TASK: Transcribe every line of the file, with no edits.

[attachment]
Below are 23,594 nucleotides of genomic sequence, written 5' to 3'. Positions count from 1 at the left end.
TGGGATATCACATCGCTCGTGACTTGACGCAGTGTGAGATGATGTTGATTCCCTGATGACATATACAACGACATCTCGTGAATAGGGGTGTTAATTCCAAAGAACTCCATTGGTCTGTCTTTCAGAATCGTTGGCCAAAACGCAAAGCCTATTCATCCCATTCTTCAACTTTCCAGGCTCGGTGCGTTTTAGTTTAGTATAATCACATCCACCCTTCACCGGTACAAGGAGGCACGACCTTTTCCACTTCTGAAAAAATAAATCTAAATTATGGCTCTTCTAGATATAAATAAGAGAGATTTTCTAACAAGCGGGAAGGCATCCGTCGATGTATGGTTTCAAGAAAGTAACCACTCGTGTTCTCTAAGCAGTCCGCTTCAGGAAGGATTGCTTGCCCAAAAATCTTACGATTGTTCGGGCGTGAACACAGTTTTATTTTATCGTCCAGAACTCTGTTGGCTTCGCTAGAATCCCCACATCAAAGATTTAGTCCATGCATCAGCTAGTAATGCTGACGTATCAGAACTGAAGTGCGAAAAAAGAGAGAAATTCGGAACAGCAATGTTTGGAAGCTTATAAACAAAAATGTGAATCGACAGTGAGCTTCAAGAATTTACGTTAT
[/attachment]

Below are 23,594 nucleotides of genomic sequence, written 5' to 3'. Positions count from 1 at the left end.
TGGGATATCACATCGCTCGTGACTTGACGCAGTGTGAGATGATGTTGATTCCCTGATGACATATACAACGACATCTCGTGAATAGGGGTGTTAATTCCAAAGAACTCCATTGGTCTGTCTTTCAGAATCGTTGGCCAAAACGCAAAGCCTATTCATCCCATTCTTCAACTTTCCAGGCTCGGTGCGTTTTAGTTTAGTATAATCACATCCACCCTTCACCGGTACAAGGAGGCACGACCTTTTCCACTTCTGAAAAAATAAATCTAAATTATGGCTCTTCTAGATATAAATAAGAGAGATTTTCTAACAAGCGGGAAGGCATCCGTCGATGTATGGTTTCAAGAAAGTAACCACTCGTGTTCTCTAAGCAGTCCGCTTCAGGAAGGATTGCTTGCCCAAAAATCTTACGATTGTTCGGGCGTGAACACAGTTTTATTTTATCGTCCAGAACTCTGTTGGCTTCGCTAGAATCCCCACATCAAAGATTTAGTCCATGCATCAGCTAGTAATGCTGACGTATCAGAACTGAAGTGCGAAAAAAGAGAGAAATTCGGAACAGCAATGTTTGGAAGCTTATAAACAAAAATGTGAATCGACAGTGAGCTTCAAGAATTTACGTTAT